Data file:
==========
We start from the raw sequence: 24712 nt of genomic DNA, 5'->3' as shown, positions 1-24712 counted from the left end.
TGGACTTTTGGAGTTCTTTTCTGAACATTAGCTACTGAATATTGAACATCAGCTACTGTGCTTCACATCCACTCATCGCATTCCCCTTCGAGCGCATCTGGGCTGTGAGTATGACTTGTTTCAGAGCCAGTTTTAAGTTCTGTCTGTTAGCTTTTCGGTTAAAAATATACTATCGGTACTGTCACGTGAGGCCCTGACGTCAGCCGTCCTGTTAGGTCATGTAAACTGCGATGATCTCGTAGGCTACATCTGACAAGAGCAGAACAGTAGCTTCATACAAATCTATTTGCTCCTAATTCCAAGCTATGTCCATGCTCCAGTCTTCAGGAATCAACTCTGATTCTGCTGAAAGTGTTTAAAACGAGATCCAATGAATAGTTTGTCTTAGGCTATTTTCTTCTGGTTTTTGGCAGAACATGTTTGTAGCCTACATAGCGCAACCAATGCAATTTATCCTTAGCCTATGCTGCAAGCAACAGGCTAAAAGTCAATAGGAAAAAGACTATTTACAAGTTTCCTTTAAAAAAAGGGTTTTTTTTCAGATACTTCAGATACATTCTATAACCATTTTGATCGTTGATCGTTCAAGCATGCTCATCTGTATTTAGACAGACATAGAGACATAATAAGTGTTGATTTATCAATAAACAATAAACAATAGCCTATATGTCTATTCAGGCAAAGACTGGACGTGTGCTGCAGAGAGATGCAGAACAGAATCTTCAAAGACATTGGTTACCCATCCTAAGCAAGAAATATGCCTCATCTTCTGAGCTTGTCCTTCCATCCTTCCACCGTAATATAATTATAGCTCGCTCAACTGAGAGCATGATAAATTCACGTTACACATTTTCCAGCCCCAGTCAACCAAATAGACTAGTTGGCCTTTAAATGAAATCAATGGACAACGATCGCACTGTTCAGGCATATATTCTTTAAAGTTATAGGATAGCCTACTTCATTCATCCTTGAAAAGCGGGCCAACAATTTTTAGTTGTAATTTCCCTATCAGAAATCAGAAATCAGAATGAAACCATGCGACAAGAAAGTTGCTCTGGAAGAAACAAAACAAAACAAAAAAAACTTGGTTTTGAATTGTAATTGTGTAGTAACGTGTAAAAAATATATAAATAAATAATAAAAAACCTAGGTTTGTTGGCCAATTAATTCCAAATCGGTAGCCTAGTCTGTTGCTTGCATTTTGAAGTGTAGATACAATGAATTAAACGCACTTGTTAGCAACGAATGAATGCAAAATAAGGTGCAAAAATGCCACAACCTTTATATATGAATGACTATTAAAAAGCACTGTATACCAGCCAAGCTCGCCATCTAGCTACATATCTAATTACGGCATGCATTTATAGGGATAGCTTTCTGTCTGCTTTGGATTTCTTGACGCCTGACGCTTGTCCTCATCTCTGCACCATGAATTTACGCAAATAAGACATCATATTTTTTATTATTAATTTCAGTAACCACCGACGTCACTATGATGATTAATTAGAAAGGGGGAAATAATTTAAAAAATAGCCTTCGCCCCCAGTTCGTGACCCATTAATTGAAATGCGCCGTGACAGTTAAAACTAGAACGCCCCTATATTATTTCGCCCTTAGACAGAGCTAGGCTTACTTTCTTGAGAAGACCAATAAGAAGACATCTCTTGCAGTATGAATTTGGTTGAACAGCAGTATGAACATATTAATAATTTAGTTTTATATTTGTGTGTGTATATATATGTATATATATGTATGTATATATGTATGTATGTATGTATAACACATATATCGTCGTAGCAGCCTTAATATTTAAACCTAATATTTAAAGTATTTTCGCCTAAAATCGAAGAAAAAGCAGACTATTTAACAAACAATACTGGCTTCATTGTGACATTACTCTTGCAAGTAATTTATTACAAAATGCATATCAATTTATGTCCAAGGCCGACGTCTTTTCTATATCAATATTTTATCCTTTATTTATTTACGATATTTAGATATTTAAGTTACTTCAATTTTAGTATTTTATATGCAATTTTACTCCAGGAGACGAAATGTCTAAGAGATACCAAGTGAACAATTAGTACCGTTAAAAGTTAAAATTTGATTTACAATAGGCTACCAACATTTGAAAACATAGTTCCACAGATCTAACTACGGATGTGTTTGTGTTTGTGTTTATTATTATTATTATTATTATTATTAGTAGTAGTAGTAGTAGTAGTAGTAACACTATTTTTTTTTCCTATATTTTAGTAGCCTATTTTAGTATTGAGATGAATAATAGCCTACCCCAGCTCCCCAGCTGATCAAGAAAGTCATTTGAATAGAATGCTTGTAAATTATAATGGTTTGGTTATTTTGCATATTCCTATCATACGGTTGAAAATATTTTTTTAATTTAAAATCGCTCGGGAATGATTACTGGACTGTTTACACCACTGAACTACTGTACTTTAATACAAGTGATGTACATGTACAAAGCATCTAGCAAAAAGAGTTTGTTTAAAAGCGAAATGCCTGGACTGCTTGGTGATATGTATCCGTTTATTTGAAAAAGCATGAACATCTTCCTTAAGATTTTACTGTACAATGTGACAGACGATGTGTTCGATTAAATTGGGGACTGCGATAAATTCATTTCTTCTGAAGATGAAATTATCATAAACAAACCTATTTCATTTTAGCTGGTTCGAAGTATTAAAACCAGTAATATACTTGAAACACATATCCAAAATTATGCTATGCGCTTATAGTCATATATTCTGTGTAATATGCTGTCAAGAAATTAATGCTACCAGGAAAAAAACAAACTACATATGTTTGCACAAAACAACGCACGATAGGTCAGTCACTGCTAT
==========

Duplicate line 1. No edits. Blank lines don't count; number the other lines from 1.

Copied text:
We start from the raw sequence: 24712 nt of genomic DNA, 5'->3' as shown, positions 1-24712 counted from the left end.